There are some positives and negatives. They've had the third-easiest schedule to start the season behind the Oilers. The Canucks expected goal percentage is 46.55%, 25th in the NHL, which isn’t ideal. They have the second-highest PDO at 1052, with a 12.62 shooting percentage at 5-on-5 and .926 save percentage. That’s a red flag.
But there are also some very positive signs. So let’s jump to some conclusions about the 2019-20 Canucks based on their first five games, taking all of these with a large grain of salt labeled “small sample size.”
1 | J.T. Miller is a great addition to the top-six
Through five games, Miller has shown that he can make any line better, meshing immediately with both Bo Horvat and Elias Pettersson. He’s also done good work on the first power play unit, as a smart and cersatile net-front presence.
Miller is leading the Canucks with 7 points in 5 games and, while he’s extremely unlikely to continue scoring at that pace all season, he’s making an early argument that he’s worth the price the Canucks paid to acquire him.
2 | Quinn Hughes is as good as advertised
Through five games, rookie defenceman Quinn Hughes has been remarkably good for the Canucks. He’s eighth among NHL defencemen with a 59.31% corsi percentage, which also happens to lead all Canucks players.
In other words, when Hughes is on the ice, the Canucks significantly out-shoot their opponents, which shouldn’t come as a surprise. Hughes is already a master at transitioning the puck up ice.
Then there’s the power play, where Hughes is already showing his stuff despite being on the second unit. When Hughes is on the ice, the Canucks have a rate of 146.25 shot attempts per 60 minutes, leading all NHL defencemen. His ability to gain the offensive zone is a big boon to the power play and should lead to him playing on the first unit before too long.
3 | Elias Pettersson is a point per game, but has yet to hit his stride
The Canucks’ best player has been relatively quiet to start the season, despite 5 points in 5 games. That’s a remarkably good sign; it’s always nice when a player continues to rack up points even when they’re not quite playing at their best.
The addition of Miller to his line has already boosted Pettersson’s game against the Detroit Red Wings, but it seems clear that Pettersson has another gear that hasn’t kicked in just yet. That’s particularly true on the power play.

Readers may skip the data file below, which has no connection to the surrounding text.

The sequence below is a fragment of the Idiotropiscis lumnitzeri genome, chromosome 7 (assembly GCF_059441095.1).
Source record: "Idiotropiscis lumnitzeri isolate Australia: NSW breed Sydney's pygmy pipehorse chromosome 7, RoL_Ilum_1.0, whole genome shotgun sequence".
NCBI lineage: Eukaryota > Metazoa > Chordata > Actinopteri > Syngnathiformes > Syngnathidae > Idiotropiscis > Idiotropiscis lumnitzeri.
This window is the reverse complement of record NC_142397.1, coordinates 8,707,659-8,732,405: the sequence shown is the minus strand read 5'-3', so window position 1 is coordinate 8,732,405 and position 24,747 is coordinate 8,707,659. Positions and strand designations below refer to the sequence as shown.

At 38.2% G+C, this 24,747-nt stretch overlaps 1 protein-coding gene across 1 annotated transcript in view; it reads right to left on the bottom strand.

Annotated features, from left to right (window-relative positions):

Pettersson has just two shots on goal on the power play so far this season. That’s something that will need to change both for Pettersson’s sake and for the sake of the Canucks’ power play. Clearly opposing penalty kills have keyed in on Pettersson and his dangerous shot from the PetterZone, so the Canucks have to figure out how to create more danger elsewhere on the ice to create more openings for Pettersson.
Adding Hughes to the top unit might help in that respect. His offensive creativity, vision, and passing could create more scoring chances for everyone else on the ice and he’s already proven that his shot needs to be respected as well.
4 | Tyler Myers has been better defensively than anticipated
As with all of these statistics and impressions, it’s early yet with a small sample size, but Myers has clearly been better defensively than reports out of Winnipeg and analytics would have suggested. Apart from some giveaways in the defensive zone, Myers has been reliable in a matchup role with Alex Edler.
Only Hughes has been on the ice for a lower rate of shot attempts against than Myers on the Canucks defence. He’s been able to use his reach effectively in the defensive zone and has been particularly good transitioning the puck up ice with his skating.
His work on the penalty kill is a little shakier by the numbers, but it’s hard to argue with the results so far: just one goal against.
5 | Brock Boeser is a playmaker now
Everyone knows that Brock Boeser is a sniper with an incredible shot. What this season presupposes is...maybe he isn’t?
Sure, Boeser will likely start racking up goals as the season progresses, but right now he has 6 points in 5 games and 5 of those points are assists.
Yes, okay, only one of those assists is a primary assist — the pass that leads directly to a goal — but he’s still leading the team in assists this season. I think it’s time we stop thinking of Boeser as a sniper and start thinking of him as a playmaker.
Or maybe he’s just a good hockey player.